Just an hour south of St. Louis sits the Southeast Missouri Lead District, home to the largest lead deposits in the world. Some 150 years ago, the area boomed alongside its lead mines, an exploitation of natural resources that altered economic fortunes as well as the physical terrain. A particularly plentiful subdistrict now known as the Old Lead Belt thrived.
Today, that landscape looks vastly different. Once-prosperous communities have declined, mines have closed and moved elsewhere. Environmental and health hazards loom large over a community that’s both proud and wary of its heritage as a major supplier of the world’s lead.
Recently, public concern over lead poisoning’s persistent issues across the United States has renewed, particularly in urban environments. Widespread lead contamination of tap water in Flint, Michigan, is only the most recent example.
As time passes, it has become increasingly clear that lead has had a more lasting and profound effect on human beings, the environment and our culture, than may ever have been foreseen, and that impact will continue for generations to come.
Lead was first discovered in Missouri in 1719 by the French explorer Philip François Renault. Large-scale surface mining commenced quickly after that, according to Art Hebrank, site administrator at the Missouri Mines State Historical Site. “It was a large operation,” Hebrank said. “It wasn’t just a couple of farmers or fur trappers mining in their spare time. It was 200 experienced miners and smelter men with black African slaves.”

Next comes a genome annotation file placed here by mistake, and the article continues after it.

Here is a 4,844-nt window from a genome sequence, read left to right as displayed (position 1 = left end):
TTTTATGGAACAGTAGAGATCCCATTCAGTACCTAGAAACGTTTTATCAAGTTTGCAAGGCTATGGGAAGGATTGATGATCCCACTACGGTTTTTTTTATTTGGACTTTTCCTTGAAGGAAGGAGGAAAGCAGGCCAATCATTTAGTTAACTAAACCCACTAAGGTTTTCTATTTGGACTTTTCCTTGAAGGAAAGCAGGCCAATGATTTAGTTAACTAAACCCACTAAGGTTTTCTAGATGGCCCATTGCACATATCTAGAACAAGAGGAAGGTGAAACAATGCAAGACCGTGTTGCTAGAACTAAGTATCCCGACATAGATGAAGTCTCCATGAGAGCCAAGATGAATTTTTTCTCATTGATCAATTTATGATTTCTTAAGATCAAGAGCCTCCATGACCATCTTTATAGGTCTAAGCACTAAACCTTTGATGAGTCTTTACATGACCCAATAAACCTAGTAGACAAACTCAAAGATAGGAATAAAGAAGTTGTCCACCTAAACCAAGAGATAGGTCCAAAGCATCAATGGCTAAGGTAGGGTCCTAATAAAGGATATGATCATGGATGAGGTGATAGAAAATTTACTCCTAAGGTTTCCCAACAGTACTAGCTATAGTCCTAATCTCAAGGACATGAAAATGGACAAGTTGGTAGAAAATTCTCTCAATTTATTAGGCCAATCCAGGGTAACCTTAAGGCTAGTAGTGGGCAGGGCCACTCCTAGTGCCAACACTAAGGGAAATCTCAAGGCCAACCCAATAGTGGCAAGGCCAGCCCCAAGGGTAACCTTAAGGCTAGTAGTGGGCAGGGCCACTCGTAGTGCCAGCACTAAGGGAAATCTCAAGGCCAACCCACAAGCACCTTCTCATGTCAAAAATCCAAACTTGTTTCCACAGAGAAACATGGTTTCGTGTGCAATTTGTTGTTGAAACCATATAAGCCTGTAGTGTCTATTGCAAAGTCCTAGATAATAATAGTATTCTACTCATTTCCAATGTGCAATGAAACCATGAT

With the advent of new technologies, lead mining expanded in 1864 from simple surface level mining to subsurface mining that followed the lead to depths hundreds of feet below the surface. More technological advances, including the diamond drill, electric rail and steam shovel, ushered in a new era of industrial-scale lead mining in southeast Missouri. From 1864 to 1972, in the Old Lead Belt mining subdistrict, roughly 8.5 million tons of elemental lead were extracted from mines that reached hundreds of feet below the surface.
During this 108-year period, lead mining in the Old Lead Belt completely reshaped southeast Missouri, through the establishment of company towns in rural areas where none had existed before and the permanent altering of the landscape by bringing to the surface hundreds of millions of tons of lead ore.
Of that ore, only 3 to 5 percent was lead, creating massive piles of mine tailings that still protrude on the horizon. Lead mining in the Old Lead Belt also played a key role in the construction of Bagnell Dam in 1929, creating the Lake of the Ozarks, the largest man-made reservoir in the United States at the time and still one of Missouri’s most recognizable landmarks.
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